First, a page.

Why It’s Important To Support Small Businesses

Rebecca Lynn Craig

I am a small business owner. I make and sell hand embroidered goods and home decor through my business, Thread Fox Handmade Goods which I opened in 2017. My in-laws run a small thrift store in central Illinois. My husband is a part time freelance graphic designer. My dad was a self-employed land surveyor when I was growing up. My grandfather is an accountant. My sister has been a hair stylist out of her home for years, my brother is a hemp farmer, and I have countless other family members and friends who have made their living, either partly or in full, by running their own small businesses. Doulas, stylists, jewelry artists, painters, photographers, nannies, designers, baristas, musicians, the list goes on. Hell, Candor is a small business and there are countless persons working to make it the thriving success it’s been becoming.

But in the age of Amazon, online shopping and instant gratification, why is it still so important to support “the little guy?” After all, their prices are often much higher than a similar product you could find at Target, many artists *gasp* charge shipping on their products! The horror! So why give them your money? I’m glad you asked!

1. You know where your money goes

Sure, a portion of your purchase often goes to miscellaneous costs like materials, taxes, etc. but you KNOW where the rest of your money goes (and it’s not to a greedy, multi-billionaire CEO). And that money directly supports the proprietor you just paid.

2. Your purchase supports families

Many small business owners support their families, in part or fully, with the income from their business. Your support isn’t just lining someone’s pocket. It’s paying for school tuition. It’s putting food on the table. It’s going toward medical bills and house payments and braces and shoes that will be too small on their preteen son in two months. For so many self employed individuals, their business isn’t just a hobby, it’s a means of survival.

3. You are supporting a true craft

While this may seem to only apply to the “crafty hobbyists” you may know, this goes across the board to any business person who has dedicated their time to their skill and share it with the public. Your support goes to a quality product or service, not something mass marketed in a factory or reproduced in chain stores everywhere. Their art is made with passion. It took time and energy and care. Their services are carefully planned out, carried out with you, your preferences and past visits remembered. No matter what, you just won’t find that same quality or individuality from a decorative wall hanging at Walmart or a walk-in visit at Cost Cutters.

Supporting small business owners is so important. We used to live in a time where supporting a small business was the norm, not the rarity. The local grocery store was family owned, your clothes came from seamstresses in your own town, produce and meat came from farmers and delis and butcher shops. Now, it may feel like you have to work a little harder in order to support those who work a little harder. So additionally, we’d like to help and point out how you can support these self owned establishments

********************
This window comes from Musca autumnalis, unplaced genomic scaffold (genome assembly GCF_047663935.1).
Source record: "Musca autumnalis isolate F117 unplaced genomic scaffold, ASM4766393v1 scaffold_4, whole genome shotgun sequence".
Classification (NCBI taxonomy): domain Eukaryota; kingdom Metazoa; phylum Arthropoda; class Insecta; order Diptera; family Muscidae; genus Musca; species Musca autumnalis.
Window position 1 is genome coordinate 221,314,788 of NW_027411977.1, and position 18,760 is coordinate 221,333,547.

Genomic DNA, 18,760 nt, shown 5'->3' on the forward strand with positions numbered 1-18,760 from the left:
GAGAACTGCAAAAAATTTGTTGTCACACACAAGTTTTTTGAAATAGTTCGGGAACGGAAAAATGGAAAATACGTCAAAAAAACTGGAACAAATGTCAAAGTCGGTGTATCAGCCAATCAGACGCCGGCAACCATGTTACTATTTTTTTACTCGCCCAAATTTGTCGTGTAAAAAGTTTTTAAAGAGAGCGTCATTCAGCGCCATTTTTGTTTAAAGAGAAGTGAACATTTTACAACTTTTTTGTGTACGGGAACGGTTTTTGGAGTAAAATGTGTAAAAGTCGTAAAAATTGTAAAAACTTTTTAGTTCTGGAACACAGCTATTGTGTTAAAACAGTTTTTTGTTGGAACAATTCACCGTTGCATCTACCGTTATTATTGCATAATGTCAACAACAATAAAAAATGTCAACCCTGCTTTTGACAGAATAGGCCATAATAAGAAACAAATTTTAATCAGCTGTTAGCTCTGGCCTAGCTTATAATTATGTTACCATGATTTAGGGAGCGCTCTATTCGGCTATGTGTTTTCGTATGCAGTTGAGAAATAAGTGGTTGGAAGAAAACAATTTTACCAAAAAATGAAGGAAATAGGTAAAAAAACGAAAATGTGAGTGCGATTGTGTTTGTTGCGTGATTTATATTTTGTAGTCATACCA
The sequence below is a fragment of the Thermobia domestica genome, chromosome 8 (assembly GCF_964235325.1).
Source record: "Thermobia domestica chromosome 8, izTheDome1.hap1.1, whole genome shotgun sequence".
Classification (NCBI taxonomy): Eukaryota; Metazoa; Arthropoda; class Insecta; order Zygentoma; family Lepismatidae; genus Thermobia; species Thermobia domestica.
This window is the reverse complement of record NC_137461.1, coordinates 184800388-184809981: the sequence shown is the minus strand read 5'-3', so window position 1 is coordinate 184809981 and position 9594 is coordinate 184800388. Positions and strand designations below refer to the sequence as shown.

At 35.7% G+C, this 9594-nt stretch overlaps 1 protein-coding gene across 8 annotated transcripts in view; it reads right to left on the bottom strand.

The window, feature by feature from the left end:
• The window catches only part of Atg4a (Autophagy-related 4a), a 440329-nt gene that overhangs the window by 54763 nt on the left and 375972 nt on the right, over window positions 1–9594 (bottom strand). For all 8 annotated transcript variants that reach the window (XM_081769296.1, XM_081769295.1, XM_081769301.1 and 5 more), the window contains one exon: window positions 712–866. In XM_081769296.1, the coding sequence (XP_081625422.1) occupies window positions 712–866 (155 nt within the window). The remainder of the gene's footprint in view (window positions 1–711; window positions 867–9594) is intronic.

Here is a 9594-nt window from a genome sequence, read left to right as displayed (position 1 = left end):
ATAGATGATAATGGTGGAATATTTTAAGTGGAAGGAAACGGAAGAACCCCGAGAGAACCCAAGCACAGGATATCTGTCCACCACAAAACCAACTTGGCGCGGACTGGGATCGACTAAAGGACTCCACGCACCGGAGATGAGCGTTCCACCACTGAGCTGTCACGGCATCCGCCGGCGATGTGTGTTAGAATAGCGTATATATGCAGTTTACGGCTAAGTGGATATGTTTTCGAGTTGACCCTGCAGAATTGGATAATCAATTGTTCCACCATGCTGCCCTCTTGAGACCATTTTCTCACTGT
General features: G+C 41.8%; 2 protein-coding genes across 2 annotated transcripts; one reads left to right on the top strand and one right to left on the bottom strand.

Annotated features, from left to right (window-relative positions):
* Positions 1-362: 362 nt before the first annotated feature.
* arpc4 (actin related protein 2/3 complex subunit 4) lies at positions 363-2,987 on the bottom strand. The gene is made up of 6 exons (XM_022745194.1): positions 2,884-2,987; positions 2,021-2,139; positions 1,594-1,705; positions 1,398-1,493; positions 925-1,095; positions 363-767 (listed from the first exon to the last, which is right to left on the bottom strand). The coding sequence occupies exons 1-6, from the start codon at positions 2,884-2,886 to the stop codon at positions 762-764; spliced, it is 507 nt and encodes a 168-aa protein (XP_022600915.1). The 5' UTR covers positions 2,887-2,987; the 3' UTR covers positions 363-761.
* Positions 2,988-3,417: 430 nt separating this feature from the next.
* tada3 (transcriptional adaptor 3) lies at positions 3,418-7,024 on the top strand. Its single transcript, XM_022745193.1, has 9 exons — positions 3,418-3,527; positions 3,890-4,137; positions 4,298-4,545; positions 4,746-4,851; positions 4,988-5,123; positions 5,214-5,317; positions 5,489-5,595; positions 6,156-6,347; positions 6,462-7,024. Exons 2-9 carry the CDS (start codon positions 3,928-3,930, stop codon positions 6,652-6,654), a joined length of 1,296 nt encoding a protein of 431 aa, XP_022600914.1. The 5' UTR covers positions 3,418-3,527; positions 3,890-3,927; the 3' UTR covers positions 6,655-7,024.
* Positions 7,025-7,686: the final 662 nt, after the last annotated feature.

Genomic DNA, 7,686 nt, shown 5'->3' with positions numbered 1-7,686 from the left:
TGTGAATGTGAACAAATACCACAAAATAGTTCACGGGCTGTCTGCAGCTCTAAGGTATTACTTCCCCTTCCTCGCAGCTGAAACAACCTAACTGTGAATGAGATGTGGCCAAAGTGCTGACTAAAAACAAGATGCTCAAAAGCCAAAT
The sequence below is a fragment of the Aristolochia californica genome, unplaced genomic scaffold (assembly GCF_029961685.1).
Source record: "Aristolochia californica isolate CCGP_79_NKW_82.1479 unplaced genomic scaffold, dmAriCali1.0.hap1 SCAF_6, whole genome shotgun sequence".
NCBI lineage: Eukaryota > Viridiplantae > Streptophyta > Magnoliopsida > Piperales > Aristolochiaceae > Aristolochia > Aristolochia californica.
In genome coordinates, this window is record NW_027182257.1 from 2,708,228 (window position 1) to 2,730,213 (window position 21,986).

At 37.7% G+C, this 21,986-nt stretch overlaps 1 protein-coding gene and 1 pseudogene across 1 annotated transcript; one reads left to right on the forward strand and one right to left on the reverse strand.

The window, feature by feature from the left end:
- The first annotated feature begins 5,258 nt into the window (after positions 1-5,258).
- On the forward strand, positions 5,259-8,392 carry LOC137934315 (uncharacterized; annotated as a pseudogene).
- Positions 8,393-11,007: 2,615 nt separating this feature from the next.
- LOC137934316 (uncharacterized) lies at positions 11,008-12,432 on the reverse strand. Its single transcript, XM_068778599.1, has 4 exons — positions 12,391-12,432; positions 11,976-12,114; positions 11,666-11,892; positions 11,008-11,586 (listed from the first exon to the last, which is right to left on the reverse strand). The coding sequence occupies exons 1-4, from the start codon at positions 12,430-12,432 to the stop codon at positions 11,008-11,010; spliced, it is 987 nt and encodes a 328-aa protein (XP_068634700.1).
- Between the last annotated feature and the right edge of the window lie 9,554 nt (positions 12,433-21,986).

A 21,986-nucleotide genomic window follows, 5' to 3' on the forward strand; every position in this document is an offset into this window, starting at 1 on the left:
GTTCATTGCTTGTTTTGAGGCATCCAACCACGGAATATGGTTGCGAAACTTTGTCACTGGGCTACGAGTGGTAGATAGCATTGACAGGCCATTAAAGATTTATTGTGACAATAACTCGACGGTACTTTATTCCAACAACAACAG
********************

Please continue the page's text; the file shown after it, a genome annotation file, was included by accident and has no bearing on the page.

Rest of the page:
Ask. Like. Share.

Ask your friends if they have a small business or a craft that you can support. Ask them what small businesses they love supporting. Ask your friends who makes home decor before going to Hobby Lobby. Ask your friends who provides tax services before going to H&R Block.

Many small businesses are internet bound now. Many of them get the majority of their traffic and income from word of mouth (or rather word of tags). Like your friend’s pages. Share their business profiles. Suggest them to friends when they’re in need of goods or services.


I seriously cannot stress this enough. Do not ask for favors or a “friends and family discount”. Do not expect products for free. Do not question their prices.

Do pay in full for what you receive. Do tip whenever humanly possible. Do ask, like and share as stated above.

There is nothing more gut wrenching, maddening and frustrating than individuals who assume that because you create your own prices for your products that you can adjust them at will in the name of whatever relationship is between you. There is nothing more infuriating when you are berated for your prices or rates when you curated them carefully to include cost, energy and time and the price a “friend” is trying to negotiate with you will require you sell your services at cost or worse.

Don’t do it. Seriously. Don’t. Pay what is required at minimum. Do it happily and without complaint or question. Ok? Thanks.

Put alliance into action

Please don’t only support marginalized groups through clever hashtags and trendy frames on your profile pictures. Do something that actually makes a difference. Support non for profits, businesses, artists, and entrepreneurs that are non-white persons and minorities. These can be POC (people of color), immigrants, and the LGBTQ community to name a few. Your support makes a much, much bigger difference through your actions and patronage than any impassioned tweet ever will. Put your money where your mouth is. Put your alliance into action.

Here are a few businesses run by individuals from groups mentioned above that Candor endorses and would encourage you to support as well!

Posh Candle Co


On Hand Lotions